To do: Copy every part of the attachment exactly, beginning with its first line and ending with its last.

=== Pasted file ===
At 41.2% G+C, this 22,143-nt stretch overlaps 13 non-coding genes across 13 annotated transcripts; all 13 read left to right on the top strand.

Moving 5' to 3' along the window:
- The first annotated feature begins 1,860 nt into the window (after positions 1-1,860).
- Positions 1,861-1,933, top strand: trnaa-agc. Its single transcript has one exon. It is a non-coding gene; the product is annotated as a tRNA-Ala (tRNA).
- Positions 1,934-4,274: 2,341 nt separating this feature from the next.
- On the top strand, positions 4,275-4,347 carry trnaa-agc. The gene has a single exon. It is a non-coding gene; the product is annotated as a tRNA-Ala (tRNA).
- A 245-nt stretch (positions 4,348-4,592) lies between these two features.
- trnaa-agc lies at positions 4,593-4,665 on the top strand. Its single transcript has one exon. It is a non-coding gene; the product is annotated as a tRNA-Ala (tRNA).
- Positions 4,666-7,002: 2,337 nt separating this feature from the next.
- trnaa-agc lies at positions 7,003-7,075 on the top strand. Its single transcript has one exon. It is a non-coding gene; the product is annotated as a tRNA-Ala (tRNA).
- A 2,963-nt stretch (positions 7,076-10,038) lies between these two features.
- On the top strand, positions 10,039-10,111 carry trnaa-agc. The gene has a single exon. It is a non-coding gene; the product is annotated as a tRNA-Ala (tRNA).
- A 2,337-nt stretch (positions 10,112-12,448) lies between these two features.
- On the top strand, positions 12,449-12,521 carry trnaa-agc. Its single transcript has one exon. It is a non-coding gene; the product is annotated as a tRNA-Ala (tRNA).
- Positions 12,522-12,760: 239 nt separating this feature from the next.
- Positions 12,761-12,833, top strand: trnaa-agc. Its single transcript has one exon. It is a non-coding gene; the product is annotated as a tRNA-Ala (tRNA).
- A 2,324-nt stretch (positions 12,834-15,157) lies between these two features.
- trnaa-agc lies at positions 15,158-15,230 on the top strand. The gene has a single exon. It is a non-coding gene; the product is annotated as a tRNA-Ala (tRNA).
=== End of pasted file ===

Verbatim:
At 41.2% G+C, this 22,143-nt stretch overlaps 13 non-coding genes across 13 annotated transcripts; all 13 read left to right on the top strand.

Moving 5' to 3' along the window:
- The first annotated feature begins 1,860 nt into the window (after positions 1-1,860).
- Positions 1,861-1,933, top strand: trnaa-agc. Its single transcript has one exon. It is a non-coding gene; the product is annotated as a tRNA-Ala (tRNA).
- Positions 1,934-4,274: 2,341 nt separating this feature from the next.
- On the top strand, positions 4,275-4,347 carry trnaa-agc. The gene has a single exon. It is a non-coding gene; the product is annotated as a tRNA-Ala (tRNA).
- A 245-nt stretch (positions 4,348-4,592) lies between these two features.
- trnaa-agc lies at positions 4,593-4,665 on the top strand. Its single transcript has one exon. It is a non-coding gene; the product is annotated as a tRNA-Ala (tRNA).
- Positions 4,666-7,002: 2,337 nt separating this feature from the next.
- trnaa-agc lies at positions 7,003-7,075 on the top strand. Its single transcript has one exon. It is a non-coding gene; the product is annotated as a tRNA-Ala (tRNA).
- A 2,963-nt stretch (positions 7,076-10,038) lies between these two features.
- On the top strand, positions 10,039-10,111 carry trnaa-agc. The gene has a single exon. It is a non-coding gene; the product is annotated as a tRNA-Ala (tRNA).
- A 2,337-nt stretch (positions 10,112-12,448) lies between these two features.
- On the top strand, positions 12,449-12,521 carry trnaa-agc. Its single transcript has one exon. It is a non-coding gene; the product is annotated as a tRNA-Ala (tRNA).
- Positions 12,522-12,760: 239 nt separating this feature from the next.
- Positions 12,761-12,833, top strand: trnaa-agc. Its single transcript has one exon. It is a non-coding gene; the product is annotated as a tRNA-Ala (tRNA).
- A 2,324-nt stretch (positions 12,834-15,157) lies between these two features.
- trnaa-agc lies at positions 15,158-15,230 on the top strand. The gene has a single exon. It is a non-coding gene; the product is annotated as a tRNA-Ala (tRNA).